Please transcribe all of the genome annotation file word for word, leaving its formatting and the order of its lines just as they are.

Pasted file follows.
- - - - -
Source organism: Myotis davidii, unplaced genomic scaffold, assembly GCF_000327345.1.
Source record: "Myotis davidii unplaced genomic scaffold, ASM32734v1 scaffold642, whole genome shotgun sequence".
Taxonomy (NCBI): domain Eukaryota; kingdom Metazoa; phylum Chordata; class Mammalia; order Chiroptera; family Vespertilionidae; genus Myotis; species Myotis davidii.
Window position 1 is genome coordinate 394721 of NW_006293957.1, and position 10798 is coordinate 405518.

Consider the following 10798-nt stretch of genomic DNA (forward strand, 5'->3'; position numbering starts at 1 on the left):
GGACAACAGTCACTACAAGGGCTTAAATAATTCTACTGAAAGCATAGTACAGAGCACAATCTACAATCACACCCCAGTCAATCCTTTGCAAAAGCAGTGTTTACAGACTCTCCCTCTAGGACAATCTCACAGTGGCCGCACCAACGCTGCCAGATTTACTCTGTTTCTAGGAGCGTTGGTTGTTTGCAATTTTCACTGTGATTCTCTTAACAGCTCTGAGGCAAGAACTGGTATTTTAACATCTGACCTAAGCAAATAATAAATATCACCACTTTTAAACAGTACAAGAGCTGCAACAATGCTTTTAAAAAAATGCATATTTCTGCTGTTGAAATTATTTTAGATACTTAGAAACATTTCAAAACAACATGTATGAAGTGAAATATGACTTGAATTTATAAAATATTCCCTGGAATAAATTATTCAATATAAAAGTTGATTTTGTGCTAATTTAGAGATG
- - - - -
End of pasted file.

Source organism: Myotis davidii, unplaced genomic scaffold, assembly GCF_000327345.1.
Source record: "Myotis davidii unplaced genomic scaffold, ASM32734v1 scaffold642, whole genome shotgun sequence".
Taxonomy (NCBI): domain Eukaryota; kingdom Metazoa; phylum Chordata; class Mammalia; order Chiroptera; family Vespertilionidae; genus Myotis; species Myotis davidii.
Window position 1 is genome coordinate 394721 of NW_006293957.1, and position 10798 is coordinate 405518.

Consider the following 10798-nt stretch of genomic DNA (forward strand, 5'->3'; position numbering starts at 1 on the left):
GGACAACAGTCACTACAAGGGCTTAAATAATTCTACTGAAAGCATAGTACAGAGCACAATCTACAATCACACCCCAGTCAATCCTTTGCAAAAGCAGTGTTTACAGACTCTCCCTCTAGGACAATCTCACAGTGGCCGCACCAACGCTGCCAGATTTACTCTGTTTCTAGGAGCGTTGGTTGTTTGCAATTTTCACTGTGATTCTCTTAACAGCTCTGAGGCAAGAACTGGTATTTTAACATCTGACCTAAGCAAATAATAAATATCACCACTTTTAAACAGTACAAGAGCTGCAACAATGCTTTTAAAAAAATGCATATTTCTGCTGTTGAAATTATTTTAGATACTTAGAAACATTTCAAAACAACATGTATGAAGTGAAATATGACTTGAATTTATAAAATATTCCCTGGAATAAATTATTCAATATAAAAGTTGATTTTGTGCTAATTTAGAGATG